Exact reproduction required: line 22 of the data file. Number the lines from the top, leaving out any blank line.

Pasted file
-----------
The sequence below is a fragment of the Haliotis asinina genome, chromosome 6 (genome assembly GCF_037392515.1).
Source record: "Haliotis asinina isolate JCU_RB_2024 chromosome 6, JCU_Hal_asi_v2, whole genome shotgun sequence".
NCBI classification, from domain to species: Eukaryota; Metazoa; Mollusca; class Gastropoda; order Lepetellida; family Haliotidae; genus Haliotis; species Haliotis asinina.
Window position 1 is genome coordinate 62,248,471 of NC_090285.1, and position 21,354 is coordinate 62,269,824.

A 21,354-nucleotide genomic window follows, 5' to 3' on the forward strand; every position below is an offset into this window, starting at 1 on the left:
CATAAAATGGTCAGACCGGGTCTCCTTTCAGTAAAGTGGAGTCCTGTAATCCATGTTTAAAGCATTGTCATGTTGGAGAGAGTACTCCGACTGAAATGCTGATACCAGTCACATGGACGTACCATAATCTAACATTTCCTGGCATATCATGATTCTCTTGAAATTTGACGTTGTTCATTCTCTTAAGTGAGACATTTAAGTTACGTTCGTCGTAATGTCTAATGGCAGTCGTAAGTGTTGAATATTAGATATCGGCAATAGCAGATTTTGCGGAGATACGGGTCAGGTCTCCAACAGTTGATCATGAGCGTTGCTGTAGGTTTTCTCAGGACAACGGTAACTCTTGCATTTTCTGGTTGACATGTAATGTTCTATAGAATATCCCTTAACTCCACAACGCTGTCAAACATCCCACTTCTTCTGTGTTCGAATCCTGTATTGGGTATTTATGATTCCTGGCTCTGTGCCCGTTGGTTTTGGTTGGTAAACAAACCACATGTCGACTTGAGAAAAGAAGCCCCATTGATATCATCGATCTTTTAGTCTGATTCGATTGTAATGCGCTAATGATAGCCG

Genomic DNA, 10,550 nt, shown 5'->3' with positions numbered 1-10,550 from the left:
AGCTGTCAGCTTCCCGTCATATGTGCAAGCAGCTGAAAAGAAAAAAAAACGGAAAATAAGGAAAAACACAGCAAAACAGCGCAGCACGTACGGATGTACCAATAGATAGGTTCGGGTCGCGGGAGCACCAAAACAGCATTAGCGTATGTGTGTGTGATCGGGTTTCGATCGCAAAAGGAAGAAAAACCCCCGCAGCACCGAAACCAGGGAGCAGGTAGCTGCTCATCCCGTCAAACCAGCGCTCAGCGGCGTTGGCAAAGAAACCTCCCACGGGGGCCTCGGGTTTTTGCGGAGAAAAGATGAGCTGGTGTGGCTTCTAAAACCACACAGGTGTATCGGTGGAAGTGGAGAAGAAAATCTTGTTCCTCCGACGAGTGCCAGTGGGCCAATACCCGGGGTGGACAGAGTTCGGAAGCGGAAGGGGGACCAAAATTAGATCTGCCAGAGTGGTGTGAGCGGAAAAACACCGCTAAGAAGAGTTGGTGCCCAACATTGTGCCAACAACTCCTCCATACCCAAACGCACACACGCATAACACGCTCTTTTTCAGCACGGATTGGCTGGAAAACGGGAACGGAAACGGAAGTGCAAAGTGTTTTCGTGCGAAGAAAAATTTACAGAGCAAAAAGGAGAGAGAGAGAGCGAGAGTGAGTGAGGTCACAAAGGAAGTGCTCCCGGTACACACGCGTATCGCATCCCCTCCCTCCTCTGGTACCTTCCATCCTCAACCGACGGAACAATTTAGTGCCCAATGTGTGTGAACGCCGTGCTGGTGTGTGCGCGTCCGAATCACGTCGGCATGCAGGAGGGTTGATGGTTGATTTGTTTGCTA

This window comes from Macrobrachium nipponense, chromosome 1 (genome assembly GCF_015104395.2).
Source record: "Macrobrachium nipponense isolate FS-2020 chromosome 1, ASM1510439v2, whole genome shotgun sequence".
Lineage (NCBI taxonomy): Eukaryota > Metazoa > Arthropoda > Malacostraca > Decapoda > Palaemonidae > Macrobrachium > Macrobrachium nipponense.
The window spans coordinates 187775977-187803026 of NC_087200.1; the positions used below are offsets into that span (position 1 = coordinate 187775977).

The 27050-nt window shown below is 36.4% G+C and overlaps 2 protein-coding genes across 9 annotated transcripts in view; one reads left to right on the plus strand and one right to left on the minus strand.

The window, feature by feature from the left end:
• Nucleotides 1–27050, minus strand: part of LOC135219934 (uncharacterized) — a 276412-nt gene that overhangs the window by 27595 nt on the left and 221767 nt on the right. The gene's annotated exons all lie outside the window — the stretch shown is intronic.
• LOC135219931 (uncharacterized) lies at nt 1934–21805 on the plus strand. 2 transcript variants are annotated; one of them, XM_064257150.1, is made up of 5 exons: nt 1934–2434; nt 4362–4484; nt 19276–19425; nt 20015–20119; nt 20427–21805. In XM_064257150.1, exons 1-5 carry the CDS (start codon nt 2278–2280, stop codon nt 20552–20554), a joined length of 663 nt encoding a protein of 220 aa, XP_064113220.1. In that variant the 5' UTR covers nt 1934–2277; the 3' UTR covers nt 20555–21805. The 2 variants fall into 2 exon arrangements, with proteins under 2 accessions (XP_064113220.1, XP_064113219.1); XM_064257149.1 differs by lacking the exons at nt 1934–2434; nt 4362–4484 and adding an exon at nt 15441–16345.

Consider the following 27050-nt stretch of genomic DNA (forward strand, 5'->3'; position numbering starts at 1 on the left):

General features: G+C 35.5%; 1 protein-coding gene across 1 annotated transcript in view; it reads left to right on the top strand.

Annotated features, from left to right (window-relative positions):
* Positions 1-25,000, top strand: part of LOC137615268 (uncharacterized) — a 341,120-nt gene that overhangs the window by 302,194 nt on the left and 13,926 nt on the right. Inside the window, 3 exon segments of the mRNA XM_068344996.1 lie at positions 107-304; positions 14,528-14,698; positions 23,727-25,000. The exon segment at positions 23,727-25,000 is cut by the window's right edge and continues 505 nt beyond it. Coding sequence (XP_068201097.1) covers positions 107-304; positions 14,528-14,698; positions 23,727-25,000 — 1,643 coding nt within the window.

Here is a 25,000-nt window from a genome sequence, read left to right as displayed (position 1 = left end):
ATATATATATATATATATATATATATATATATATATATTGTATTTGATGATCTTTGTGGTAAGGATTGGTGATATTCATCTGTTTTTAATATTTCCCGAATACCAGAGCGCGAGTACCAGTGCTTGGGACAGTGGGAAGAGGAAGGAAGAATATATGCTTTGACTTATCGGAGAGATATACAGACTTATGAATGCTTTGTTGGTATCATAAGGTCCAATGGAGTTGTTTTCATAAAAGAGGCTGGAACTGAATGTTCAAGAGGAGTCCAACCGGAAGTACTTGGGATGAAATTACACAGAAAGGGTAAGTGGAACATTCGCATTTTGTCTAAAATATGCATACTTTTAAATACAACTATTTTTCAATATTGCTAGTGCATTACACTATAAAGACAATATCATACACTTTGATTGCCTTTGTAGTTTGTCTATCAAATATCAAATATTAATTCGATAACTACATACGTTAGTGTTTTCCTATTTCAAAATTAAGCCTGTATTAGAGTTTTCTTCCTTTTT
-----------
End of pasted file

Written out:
ATATATATATATATATATATATATATATATATATATATTGTATTTGATGATCTTTGTGGTAAGGATTGGTGATATTCATCTGTTTTTAATATTTCCCGAATACCAGAGCGCGAGTACCAGTGCTTGGGACAGTGGGAAGAGGAAGGAAGAATATATGCTTTGACTTATCGGAGAGATATACAGACTTATGAATGCTTTGTTGGTATCATAAGGTCCAATGGAGTTGTTTTCATAAAAGAGGCTGGAACTGAATGTTCAAGAGGAGTCCAACCGGAAGTACTTGGGATGAAATTACACAGAAAGGGTAAGTGGAACATTCGCATTTTGTCTAAAATATGCATACTTTTAAATACAACTATTTTTCAATATTGCTAGTGCATTACACTATAAAGACAATATCATACACTTTGATTGCCTTTGTAGTTTGTCTATCAAATATCAAATATTAATTCGATAACTACATACGTTAGTGTTTTCCTATTTCAAAATTAAGCCTGTATTAGAGTTTTCTTCCTTTTT